|American portrait artist Dorothy Hart Drew was born in Ethel, Missouri in 1910, a great-niece on her mother's side of American sculptor Joel Tanner Hart. Her sister Lorna enjoyed a local reputation as a child prodigy on the piano after the family moved to St. Louis in 1914. Apparently in search of opportunities for Lorna, mother and daughters left for New York in 1927, but their focus seems to have shifted to fostering Dorothy's early talent for drawing and painting. Dorothy studied at the New York Art Students' League in 1928, where her teachers included George Bridgeman, Ivan Olinsky, Alexander Abels, Raymond Nelson, and Sidney Dickinson.
In 1929 Dorothy Drew passed the examination for admittance to the National Academy of Design, where she won the figure painting prize in 1932, the first woman to do so in fifty years. The year before she had already become one of the youngest artists to have her work accepted for the Academy's annual exhibit. During her years at the Academy she supported herself by doing portraits for the covers of Time, Literary Digest, and Vision magazines.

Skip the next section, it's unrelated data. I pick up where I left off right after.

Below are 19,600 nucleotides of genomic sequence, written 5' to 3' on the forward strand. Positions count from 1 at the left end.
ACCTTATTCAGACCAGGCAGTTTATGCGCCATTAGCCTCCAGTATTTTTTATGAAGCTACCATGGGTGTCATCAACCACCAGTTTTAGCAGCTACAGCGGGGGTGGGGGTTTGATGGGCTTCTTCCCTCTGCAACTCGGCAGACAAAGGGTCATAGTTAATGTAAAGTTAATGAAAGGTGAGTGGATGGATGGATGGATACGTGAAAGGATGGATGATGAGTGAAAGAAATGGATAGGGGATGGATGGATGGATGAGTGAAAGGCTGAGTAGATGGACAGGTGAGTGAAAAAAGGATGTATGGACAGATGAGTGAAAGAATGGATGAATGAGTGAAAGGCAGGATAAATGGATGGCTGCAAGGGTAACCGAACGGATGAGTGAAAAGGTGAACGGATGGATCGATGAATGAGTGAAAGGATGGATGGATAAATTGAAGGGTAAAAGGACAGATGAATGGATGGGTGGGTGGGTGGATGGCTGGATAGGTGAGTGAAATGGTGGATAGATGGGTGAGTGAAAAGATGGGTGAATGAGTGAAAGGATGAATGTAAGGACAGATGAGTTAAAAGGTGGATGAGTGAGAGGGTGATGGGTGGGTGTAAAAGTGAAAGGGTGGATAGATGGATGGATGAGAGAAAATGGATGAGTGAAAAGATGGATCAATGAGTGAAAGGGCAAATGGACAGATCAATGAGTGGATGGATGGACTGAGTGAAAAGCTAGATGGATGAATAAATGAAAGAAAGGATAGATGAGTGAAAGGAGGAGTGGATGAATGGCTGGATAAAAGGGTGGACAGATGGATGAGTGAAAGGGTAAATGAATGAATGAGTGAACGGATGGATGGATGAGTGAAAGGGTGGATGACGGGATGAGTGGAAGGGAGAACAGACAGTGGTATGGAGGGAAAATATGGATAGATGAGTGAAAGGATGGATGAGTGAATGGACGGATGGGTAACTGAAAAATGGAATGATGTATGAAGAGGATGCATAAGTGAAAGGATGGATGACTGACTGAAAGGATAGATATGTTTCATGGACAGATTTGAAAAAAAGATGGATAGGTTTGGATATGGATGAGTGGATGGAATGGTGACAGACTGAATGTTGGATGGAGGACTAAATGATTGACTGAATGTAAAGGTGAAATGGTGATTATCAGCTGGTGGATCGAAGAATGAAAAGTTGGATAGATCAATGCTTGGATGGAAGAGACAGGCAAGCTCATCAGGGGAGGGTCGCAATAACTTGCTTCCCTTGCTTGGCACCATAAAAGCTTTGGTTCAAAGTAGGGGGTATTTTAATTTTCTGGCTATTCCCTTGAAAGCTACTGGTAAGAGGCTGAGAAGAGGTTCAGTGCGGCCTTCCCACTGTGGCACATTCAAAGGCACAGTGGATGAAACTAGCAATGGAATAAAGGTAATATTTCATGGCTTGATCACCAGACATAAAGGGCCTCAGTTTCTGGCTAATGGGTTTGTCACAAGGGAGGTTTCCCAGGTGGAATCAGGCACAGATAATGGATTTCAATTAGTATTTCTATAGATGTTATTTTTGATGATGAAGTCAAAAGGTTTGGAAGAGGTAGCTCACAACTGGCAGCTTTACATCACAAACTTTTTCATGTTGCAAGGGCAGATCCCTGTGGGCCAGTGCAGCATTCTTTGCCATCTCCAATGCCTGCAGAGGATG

Dorothy Drew's ambition was to be the best portrait painter in America. She said: "I want to paint people as they really are, but I want to see them at their best." Her talent was described as "decidedly decorative," her training as "solid," and her work as "forthright and thoroughly capable." Her style was academic. Drew herself was open-minded about the art world, saying that although she disliked fads, she still found modernist trends of value for increasing public awareness of art and inspiring conservatives like herself to do their best work.
Drew's one-woman shows included that at New York's Findlay Galleries in 1937, one for the Society of Virginia Women in New York, held at the Waldorf-Astoria Hotel, and another at Stedman House in Pennsylvania. She exhibited in group shows at Grand Central Art Galleries, the National Arts Club, and the Wolfe Art Club, all in New York City. She was especially successful in attracting portrait clients from the Roanoke, Virginia area, which she visited several times.